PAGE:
Our intent in publishing this article is to contribute to the process of debate and political clarification within the North American political milieu on what is a very important historical issue for the working-class and its revolutionary minorities. We were thus pleased to receive a response from CHIREVNET to the first part of our article in the form of a flyer. Nevertheless, the content of this flyer is basically a rehashing of the same moral condemnation of Lenin and the Bolsheviks that their original pamphlet espoused, and as such does little to advance the debate. It also criticizes our position as "centrist" and "erroneous," as a blatant exercise in excusing the Bolsheviks'-a part of the ruling class in CHIREVNET's opinion-hijacking of the authentic proletarian revolution of 1917. We certainly welcome the opportunity to continue this debate as part of the process of the working class coming to grips with its own history. However, we must also insist that the debate be carried out in accordance with certain proletarian principles of sincerity and an honest representation of one's opponent's views. In this regard, CHIREVNET's flyer is unfortunately notable for what it doesn't say. Despite our reproach to them for misrepresenting our views on Kronstadt,-an honest mistake we assumed-in writing that the ICC views the repression of Kronstadt as a "tragic necessity," when in fact we have repeatedly criticized groups that defend that position, CHIREVNET fails to clearly retract its previous misrepresentations and set the matter straight with its readers and contacts. Furthermore, CHIREVNET continues to distribute its original pamphlet-uncorrected we assume since we haven't been informed otherwise-where this mistake is printed.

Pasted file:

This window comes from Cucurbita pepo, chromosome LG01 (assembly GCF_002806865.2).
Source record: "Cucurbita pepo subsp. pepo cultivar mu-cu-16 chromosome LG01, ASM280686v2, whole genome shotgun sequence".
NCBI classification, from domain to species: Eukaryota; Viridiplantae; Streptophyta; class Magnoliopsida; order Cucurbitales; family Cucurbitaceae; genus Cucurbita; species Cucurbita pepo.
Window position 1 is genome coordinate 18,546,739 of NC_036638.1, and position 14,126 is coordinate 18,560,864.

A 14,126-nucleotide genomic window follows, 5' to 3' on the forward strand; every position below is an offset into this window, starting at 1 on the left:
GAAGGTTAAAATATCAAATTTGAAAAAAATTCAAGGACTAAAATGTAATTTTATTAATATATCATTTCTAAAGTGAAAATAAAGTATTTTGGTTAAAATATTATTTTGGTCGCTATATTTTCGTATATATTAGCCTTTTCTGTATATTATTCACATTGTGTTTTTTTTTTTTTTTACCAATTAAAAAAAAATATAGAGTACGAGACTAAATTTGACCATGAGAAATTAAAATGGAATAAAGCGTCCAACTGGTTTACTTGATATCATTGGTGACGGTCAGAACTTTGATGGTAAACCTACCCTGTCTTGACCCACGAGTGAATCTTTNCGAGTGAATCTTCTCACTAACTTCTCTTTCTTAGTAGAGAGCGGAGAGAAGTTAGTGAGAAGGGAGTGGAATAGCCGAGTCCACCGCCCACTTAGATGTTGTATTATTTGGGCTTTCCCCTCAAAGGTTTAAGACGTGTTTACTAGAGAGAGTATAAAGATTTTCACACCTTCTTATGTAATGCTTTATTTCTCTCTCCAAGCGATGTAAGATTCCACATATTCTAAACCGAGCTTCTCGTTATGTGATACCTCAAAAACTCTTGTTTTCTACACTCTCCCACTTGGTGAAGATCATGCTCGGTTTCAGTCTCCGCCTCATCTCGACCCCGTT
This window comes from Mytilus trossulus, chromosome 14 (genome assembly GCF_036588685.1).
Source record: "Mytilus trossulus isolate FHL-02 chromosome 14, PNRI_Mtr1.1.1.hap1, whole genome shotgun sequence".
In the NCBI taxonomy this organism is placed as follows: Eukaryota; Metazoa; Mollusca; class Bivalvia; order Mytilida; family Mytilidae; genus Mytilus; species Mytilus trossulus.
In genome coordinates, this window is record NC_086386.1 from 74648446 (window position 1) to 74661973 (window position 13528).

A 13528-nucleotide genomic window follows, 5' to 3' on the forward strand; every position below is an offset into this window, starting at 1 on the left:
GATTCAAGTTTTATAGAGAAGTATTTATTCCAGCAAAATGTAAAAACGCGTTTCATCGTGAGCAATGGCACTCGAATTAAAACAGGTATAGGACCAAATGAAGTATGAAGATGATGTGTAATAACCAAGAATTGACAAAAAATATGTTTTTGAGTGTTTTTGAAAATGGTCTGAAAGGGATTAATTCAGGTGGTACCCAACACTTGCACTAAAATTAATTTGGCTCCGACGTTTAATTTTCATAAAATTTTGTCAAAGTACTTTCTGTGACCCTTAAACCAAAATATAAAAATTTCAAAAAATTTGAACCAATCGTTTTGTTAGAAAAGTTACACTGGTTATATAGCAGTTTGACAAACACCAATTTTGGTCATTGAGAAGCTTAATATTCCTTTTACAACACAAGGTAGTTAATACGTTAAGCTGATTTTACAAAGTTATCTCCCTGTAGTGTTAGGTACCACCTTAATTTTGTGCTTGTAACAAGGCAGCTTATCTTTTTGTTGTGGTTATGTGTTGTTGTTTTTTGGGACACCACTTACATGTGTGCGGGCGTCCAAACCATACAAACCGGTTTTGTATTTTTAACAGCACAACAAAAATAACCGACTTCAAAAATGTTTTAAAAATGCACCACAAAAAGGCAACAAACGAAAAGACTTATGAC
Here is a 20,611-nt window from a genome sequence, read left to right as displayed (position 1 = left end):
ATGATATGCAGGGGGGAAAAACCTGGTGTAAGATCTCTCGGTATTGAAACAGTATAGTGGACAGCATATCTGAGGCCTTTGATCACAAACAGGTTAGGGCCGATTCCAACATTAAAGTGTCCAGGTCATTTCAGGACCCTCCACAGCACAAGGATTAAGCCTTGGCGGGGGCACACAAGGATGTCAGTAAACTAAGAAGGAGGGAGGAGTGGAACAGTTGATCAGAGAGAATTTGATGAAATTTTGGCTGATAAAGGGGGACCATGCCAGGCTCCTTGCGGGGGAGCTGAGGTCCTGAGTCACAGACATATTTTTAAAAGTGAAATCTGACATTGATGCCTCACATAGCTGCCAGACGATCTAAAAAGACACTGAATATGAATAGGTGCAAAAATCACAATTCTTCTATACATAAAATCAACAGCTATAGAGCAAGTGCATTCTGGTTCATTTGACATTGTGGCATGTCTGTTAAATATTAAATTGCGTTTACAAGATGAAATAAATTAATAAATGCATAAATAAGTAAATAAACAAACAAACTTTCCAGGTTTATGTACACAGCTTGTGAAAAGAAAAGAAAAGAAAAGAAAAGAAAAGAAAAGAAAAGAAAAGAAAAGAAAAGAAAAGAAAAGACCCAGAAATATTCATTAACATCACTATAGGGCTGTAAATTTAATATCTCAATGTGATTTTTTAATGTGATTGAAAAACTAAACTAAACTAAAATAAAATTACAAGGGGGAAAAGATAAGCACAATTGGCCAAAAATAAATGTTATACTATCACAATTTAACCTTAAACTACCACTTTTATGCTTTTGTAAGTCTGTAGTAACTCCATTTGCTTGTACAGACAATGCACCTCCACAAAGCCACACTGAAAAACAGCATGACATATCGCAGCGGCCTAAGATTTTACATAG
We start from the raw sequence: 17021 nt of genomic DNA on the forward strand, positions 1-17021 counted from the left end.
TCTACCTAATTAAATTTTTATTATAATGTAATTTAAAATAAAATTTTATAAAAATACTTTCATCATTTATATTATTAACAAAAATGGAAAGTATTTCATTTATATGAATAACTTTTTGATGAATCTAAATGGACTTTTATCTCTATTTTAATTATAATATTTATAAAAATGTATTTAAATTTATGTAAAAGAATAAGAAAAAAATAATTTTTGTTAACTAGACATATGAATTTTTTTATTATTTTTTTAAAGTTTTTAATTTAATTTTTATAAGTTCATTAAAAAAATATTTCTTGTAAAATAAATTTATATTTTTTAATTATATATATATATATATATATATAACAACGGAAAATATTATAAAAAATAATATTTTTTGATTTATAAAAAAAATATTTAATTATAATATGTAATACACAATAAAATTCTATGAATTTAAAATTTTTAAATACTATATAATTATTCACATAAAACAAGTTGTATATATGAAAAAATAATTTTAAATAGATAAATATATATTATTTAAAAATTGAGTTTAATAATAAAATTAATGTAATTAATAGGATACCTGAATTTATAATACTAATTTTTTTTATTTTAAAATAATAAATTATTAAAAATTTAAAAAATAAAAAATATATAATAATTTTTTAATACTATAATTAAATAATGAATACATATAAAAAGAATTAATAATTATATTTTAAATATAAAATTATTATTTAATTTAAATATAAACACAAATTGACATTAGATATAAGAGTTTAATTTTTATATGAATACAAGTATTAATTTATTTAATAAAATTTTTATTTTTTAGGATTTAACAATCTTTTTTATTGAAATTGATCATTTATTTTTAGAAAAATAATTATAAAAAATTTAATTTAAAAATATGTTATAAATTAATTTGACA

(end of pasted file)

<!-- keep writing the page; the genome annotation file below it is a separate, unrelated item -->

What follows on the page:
We understand that sometimes in the heat of debate mistakes and errors may be made in representing an opponents' view. But when this happens, the responsible thing for any group or organization to do is to openly admit its error, retract its misrepresentation in a conspicuous way, i.e., in print, and adjust its polemic to account for what the other side really said. CHIREVNET has failed to issue a conspicuous retraction so far, despite the clear and voluminous evidence we gave it that it misrepresented our views. Thus, we must conclude this introduction by calling on CHIREVNET to conspicuously retract its original misstatement of our views in print, and to circulate this retraction to all its regular subscribers and contacts. This would be in continuity with the principles of debate that proletarian organizations have followed in the past.
Moreover, we must also take notice that in responding to Part I of this article, CHIREVNET, in addition to its flyer, also sent us a copy of the Los Angeles Workers Voice's (LAWV) (now calling themselves "United States Workers' Voice" (USWV) article on Kronstadt that cites CHIREVNET's original pamphlet on this question in order to denounce the ICC as "counter-revolutionary" for what is a completely mistaken representation of our views. This is not the place to recount LAWV's current parasitic attack on the groups of the Communist Left (readers can see the article in this issue, as well as Internationalism # 122 and 123). Nevertheless, we also call on CHIREVNET to stop distributing the LAWV article containing a blatant misstatement of our views, a misstatement that CHIREVNET itself is responsible for propagating, and which is now being used by LAWV/USWV, not in a spirit of debate and the open exchange of ideas between revolutionaries, but in a parasitic denunciation of the groups of the Communist Left.